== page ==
It all went somehow terribly wrong, however, when sex was conjoined with religious tropism and homo sapiens sapiens shifted from a goddess-centered basis to a god-centered one and elevated the male above the female. The result has been the segregation of the female, the isolation of the feminine, and the restriction of intracultural movement based on the necessity to maintain what amounts to a master-slave paradigm in male-female relationships.
Throughout all this “fallen” power play, ancient myths concerning origins and the latent meanings of mutual apprehensions between men and women (and misapprehensions) have continued to inform the dialogue, often twisted into contortions barely recognizable one generation to the next but still in force.
There is much here to consider. Thompson suggests the rise of the great monotheisms is a direct result of a kind of cultural lobotomy in which the Father-God figure must be made to account for All, subjugating if not eliminating the female force necessary for even simple continuation. The necessity of women to propagate the species, in this view, is accommodated with reluctance and they are, as they have been, shoved into cramped confines and designated foul and evil and unclean in their turn, even as they are still desired. The desire transforms the real into the ideal and takes on the aspects of a former goddess worship still latent in mythic tropes.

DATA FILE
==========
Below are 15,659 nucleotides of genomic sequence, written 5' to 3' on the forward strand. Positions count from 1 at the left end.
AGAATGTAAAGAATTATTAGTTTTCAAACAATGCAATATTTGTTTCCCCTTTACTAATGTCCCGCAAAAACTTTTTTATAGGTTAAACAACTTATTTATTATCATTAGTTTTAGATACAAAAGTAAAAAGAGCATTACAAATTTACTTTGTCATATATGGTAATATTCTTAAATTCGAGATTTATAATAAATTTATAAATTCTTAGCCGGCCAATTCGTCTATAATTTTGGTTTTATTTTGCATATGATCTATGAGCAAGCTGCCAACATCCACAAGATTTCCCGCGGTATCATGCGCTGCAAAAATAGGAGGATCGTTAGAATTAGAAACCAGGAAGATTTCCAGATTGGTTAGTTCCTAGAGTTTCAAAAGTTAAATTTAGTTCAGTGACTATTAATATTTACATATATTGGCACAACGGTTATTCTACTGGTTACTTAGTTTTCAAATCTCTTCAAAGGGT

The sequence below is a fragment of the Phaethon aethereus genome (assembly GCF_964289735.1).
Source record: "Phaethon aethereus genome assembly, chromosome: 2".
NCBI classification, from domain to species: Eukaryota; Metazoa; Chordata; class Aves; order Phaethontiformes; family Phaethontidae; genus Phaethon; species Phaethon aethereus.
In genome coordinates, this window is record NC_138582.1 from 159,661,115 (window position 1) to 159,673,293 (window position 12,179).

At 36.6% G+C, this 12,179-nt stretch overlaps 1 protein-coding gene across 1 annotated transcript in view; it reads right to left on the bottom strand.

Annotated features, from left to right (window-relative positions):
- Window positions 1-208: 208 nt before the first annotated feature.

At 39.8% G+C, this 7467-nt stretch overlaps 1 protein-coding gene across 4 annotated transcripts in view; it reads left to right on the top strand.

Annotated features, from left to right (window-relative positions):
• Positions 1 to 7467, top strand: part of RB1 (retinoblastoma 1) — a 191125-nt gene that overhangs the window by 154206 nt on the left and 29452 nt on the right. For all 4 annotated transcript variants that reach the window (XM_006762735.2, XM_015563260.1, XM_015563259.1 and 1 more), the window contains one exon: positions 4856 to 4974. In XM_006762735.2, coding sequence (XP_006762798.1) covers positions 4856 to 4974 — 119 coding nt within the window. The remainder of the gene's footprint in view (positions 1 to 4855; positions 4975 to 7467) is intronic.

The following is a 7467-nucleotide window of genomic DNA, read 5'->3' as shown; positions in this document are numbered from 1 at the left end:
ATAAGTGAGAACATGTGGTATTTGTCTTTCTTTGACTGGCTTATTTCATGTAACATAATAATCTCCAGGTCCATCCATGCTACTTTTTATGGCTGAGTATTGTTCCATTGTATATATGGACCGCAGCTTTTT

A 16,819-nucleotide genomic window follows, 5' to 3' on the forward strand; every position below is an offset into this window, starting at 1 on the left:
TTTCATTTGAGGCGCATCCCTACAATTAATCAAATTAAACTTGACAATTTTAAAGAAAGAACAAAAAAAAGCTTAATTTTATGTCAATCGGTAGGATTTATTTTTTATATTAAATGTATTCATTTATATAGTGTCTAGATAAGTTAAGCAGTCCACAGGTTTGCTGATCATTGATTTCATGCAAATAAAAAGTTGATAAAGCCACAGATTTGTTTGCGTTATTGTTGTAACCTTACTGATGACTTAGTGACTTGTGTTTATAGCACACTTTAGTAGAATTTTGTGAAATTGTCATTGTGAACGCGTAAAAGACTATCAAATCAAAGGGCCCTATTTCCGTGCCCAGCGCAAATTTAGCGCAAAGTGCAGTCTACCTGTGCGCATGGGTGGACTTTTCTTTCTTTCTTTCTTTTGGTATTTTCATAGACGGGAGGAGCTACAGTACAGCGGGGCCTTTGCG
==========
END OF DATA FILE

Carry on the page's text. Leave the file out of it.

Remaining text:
Certainly there is obvious force to this view.
The book is marred by two problems. I mentioned the grinding of axes. Time was published originally in 1981 and, mostly in the first third, but sprinkled throughout, is an unmasked loathing of evolutionary psychology and sociobiology. He takes especial aim at E.O. Wilson for promulgating certain reductive explanations for prehistoric cultural evolution based wholly on biological determinants. Thompson’s prejudice is clear that he wants even early homo sapiens to be special in its cultural manifestations and he derides attempts at exclusively materialist explanations. The fact that E.O,. Wilson himself has moved away from these earlier “purely” biological considerations one hopes would result in an updating.